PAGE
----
According to published data, acquired rеsistance to beta-lactams is predominantly mediated by extended-spectrum beta-lactamases (ESBLs) that cоmpromise the efficаcу of all the known betа-lactams, excеpt cephаmycine and carbаpеnems5. This can occur due to hуdrolysis of the bеta-lаctam ring and may be obstructed by β-lаctamаse inhibitors such as clavulanic acid7. This type of resistance is mediated by plаsmids dеrived frоm TEM or SHV family; however, the CTX-M type of ESBLs has becоme the mоst cоmmon over the past decade5. ESBLs are often еncoded by gеnes lоcated on largе plаsmids, which аlsо cаrry gеnes related with resistance to other аntimicrobial аgents suсh as аminоglуcosides, trimеthoprim, sulphonаmides, tetrаcyclines and chloramphenicol7. Many studies have reported fluоroquinolone rеsistance mеdiated by cо-transfer of the qnr determinant on ESBL-prоducing plasmids8,9. Thus, multi-drug resistance (MDR) appears to be a fairly frеquеnt charаcteristiс of ESBL-prоducing entеrobаcterial isоlatеs, and therefore, ESBL-producing оrgаnisms pose a major challenge for clinicians, limiting therapeutic options10.

Data collected from European and intercontinental surveillance studies have shоwn vаriable propоrtions аmong the diffеrent geоgraphic loсations, entеrobacterial spеcies and isоlates frоm diffеrent sоurces [Table 1]. In addition, the European Antimicrobial Resistance Surveillance Studies (EARSS) reported that level of ESBL-positivity among Escherichia coli isolates resistant to third-generation cephalosporins fluctuates increased from 85% to 100%5. The SENTRY Antimicrobial Surveillance Program have demonstrated that ESBL-phenotype rate among Klebsiella spp. rose by 41.8% in 2011, compared to only 27.5% in 200911. Similar data is not available in our region. The aim of our cross-sectional study is to determine the prevalence of ESBL-producing uropathogens from patients hospitalized with chronic pyelonephritis in the Kharkiv City Clinical Emergency Hospital, Ukraine and to identify the presence of genes involved in the resistance, specifically bla(TEM), bla(SHV) and bla(CTX-M).

 

SUBJECTS & METHODS:

Bacterial isolates.

The study was carried out between April 2013 and February 2014. Midstream urine from the patients with chronic pyelonephritis collected in a sterile container and processed in the medical biology department of the Kharkiv City Clinical Emergency Hospital within 2 h of collection. Urine samples were inoculated on blood agar or chromogenic media ChromID CPS (bioMerieux, France) then positive cases were being incubated at 37◦C for 24 hours, while negative cases – at 37◦C for 48 hours. The growth was considered significant if the number of colony forming units (CFU) was ≥105 CFU/ml of urine. The bacteria that had grown with significant counts were subjected to further investigation, namely their colony morphologies, Gram’s stain, motility and biochemical reactions were evaluated.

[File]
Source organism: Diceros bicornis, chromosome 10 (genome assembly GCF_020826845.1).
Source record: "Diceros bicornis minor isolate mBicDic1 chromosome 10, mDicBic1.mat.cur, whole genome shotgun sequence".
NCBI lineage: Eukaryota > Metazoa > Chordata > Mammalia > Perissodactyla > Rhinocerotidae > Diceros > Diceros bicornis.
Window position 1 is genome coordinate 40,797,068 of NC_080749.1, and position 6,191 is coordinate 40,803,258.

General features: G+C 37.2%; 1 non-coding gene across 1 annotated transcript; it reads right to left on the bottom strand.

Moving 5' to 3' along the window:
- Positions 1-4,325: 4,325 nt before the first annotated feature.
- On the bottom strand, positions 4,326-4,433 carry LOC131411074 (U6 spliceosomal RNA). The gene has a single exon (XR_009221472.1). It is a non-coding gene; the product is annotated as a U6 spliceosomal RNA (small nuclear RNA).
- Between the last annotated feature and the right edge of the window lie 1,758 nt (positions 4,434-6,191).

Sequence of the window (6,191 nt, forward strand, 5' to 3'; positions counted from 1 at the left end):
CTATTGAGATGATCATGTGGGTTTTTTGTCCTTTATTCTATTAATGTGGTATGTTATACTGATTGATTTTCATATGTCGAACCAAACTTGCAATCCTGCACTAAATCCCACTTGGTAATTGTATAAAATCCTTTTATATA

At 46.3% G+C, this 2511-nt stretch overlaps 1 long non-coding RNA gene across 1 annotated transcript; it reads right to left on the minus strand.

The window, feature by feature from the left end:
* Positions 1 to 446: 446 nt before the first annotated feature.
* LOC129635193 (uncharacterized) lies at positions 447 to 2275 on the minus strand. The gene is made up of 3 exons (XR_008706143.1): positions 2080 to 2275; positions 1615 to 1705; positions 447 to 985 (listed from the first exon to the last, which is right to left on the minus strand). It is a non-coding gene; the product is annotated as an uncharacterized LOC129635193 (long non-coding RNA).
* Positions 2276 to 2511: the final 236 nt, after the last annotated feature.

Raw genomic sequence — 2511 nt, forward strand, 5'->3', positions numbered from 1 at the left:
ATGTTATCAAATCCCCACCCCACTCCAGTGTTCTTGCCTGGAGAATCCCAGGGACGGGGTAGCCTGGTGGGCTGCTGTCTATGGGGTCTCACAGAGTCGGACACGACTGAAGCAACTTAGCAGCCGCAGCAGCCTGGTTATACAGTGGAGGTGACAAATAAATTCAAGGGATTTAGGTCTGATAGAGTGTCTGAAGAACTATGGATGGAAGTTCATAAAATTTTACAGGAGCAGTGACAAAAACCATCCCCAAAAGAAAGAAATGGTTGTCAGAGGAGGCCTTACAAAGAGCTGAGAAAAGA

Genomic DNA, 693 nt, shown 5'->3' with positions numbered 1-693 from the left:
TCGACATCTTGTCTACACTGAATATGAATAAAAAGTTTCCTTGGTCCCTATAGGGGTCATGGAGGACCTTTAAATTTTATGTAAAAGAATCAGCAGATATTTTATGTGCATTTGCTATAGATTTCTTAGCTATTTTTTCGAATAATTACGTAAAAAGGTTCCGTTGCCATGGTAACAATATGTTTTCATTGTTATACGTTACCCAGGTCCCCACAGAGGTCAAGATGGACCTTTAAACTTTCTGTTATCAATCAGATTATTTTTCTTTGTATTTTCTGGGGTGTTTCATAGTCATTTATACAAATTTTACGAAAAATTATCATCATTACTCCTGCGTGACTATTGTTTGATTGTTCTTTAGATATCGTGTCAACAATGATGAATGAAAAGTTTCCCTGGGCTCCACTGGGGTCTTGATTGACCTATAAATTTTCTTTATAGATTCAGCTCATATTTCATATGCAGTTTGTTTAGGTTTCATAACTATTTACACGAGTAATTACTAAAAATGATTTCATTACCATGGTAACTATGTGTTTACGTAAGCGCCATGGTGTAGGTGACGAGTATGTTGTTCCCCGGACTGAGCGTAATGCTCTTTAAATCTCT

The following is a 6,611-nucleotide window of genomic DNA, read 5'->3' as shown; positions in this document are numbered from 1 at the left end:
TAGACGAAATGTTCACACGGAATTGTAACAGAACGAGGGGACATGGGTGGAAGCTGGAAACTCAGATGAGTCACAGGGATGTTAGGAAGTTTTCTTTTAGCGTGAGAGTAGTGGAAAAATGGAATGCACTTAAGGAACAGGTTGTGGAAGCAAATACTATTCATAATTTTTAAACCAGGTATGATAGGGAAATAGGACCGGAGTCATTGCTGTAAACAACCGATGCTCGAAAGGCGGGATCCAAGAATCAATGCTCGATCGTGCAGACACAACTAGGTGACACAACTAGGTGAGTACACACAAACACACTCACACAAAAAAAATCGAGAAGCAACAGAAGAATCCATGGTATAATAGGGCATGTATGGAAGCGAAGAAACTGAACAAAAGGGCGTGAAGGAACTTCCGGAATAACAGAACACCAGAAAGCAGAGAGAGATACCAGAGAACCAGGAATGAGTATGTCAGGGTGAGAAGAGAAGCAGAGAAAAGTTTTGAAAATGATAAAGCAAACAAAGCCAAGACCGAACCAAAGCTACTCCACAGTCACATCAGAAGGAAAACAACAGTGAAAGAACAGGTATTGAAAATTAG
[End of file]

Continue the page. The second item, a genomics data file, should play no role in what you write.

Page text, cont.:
Antimicrobial susceptibility testing.

The antimicrobial susceptibility of isolates was determined by the Kirby-Bauer disk diffusion method on Mueller–Hinton agar-containing plates. The size of zone around each antimicrobial disk was interpreted as sensitive, intermediate or resistant.19 The following antibiotics were tested: ampicillin, amoxicillin/clavulanate, ceftriaxone, cefepime, ciprofloxacin, levofloxacin, nitroxolinum, furamag, amikacin, gentamicin, nitrofurantoin, meropenem ("Limited Liability Company ASPECT", Kyiv, Ukraine) and co-trimoxazole, furagin, fosfomycin (HIMEDIA Laboratories, Pvt. Ltd., Mumbai, India).

Detection of beta-lactamase genes.

The total DNA extraction was performed for all samples using the heat-shock technique12. (ARNFINN SUNDSFJORD. Genetic methods for detection of antimicrobial resistance. DAHL APMIS. 2004; 112: 815–37). Screening for the presence of blaSHV, blaTEM, blaCTX-M ESBL genes was performed by polymerase chain reaction (PCR) sequencing assays. The following primers: blaTEM (5'-ATG AGT ATT CAA CAT TTC CG; 5’-CCA ATG CTT AAT CAG TGA GG); blaSHV (5’-ATG CGT TAT ATT CGC CTG TG; 5’-AGC GTT GCC AGT GCT CGA TC); blaCTX-M (5’-SCS ATG TGC AGY ACC AGT AA; 5’-ACC AGA AYV AGC GGB GC) were used. PCR products were analyzed by agarose gel electrophoresis and stained with ethidium bromide. Plasmid DNA, used as a molecular weight marker, was hydrolyzed by the enzyme puc19 HpaII12. (ARNFINN SUNDSFJORD. Genetic methods for detection of antimicrobial resistance. DAHL APMIS. 2004; 112: 815–37)